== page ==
Information is particularly critical for outside directors who may not be close to an organization on a daily basis. However, internal directors and other senior executives will also benefit from a periodic review of their needs for information about an organization’s strategy, operations, supply chain, and competitive environment. Each individual must ultimately determine his or her personal information needs. Some existing information sources may no longer be useful while new types of relevant information must be distinguished from the flood of extraneous data available. Once, information needs are determined, accountability can be established, and delivery systems can be developed.
Determine the Specific Information Needed
Taking a cue from Peter Drucker, directors might ask themselves, “What information do I owe to the people with whom I work and on whom I depend? In what form and in what time frame?” The follow up questions are, “What information do I need myself? From whom? In what form? And in what time frame? A discussion of such questions can be extremely enlightening to individual directors and help to bring consensus on a board’s information requirements. These questions must be revisited regularly.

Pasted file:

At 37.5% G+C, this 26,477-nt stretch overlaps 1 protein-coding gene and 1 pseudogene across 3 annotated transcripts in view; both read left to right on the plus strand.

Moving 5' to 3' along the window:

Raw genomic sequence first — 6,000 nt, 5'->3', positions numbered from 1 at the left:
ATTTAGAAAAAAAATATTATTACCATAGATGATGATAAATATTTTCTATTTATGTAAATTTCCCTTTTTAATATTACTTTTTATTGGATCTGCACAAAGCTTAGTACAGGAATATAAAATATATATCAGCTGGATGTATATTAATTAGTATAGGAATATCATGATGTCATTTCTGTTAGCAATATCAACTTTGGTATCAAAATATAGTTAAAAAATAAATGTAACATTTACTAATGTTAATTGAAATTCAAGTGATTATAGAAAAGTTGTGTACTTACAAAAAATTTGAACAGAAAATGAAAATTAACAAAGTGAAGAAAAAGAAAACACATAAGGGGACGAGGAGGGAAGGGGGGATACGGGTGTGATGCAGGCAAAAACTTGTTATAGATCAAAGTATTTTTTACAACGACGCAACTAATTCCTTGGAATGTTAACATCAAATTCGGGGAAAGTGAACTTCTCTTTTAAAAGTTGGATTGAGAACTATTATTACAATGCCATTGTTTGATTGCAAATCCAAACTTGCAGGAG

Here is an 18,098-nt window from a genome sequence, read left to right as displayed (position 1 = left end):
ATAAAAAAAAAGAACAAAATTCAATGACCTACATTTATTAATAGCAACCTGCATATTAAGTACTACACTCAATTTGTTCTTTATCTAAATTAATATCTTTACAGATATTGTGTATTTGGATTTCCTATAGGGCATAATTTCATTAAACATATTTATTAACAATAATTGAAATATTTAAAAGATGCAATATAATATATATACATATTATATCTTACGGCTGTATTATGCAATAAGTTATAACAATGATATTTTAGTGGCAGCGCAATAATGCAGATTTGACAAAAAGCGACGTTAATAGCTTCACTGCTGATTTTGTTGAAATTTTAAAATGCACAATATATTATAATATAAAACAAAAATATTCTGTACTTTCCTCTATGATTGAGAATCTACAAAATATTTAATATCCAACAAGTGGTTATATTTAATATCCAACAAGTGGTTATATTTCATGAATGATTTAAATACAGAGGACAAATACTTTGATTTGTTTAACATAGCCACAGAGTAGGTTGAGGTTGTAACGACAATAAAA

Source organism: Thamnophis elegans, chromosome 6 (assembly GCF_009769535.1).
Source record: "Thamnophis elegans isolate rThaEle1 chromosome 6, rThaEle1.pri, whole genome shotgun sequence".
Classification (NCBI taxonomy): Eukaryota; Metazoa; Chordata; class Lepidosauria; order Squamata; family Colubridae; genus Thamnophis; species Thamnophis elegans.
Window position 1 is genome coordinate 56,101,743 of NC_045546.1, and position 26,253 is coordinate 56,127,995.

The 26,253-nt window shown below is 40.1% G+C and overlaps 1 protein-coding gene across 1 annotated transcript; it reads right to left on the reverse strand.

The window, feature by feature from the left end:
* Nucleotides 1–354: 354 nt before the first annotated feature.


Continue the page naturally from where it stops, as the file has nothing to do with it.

Boards need information, not just data. Information brings greater understanding or meaning to a board, while raw data frequently does not. Unfortunately, the ability of organizations to generate data usually exceeds the ability of individuals to translate bits into decisional information. One way to recognize relevant information is that it typically pertains to key events in an organization that represent strategic inflection points such as new product launches or significant personnel changes. Another defining characteristic is that it pertains to events that are outside the normal range of experience in an organization. The unexpected often calls for action.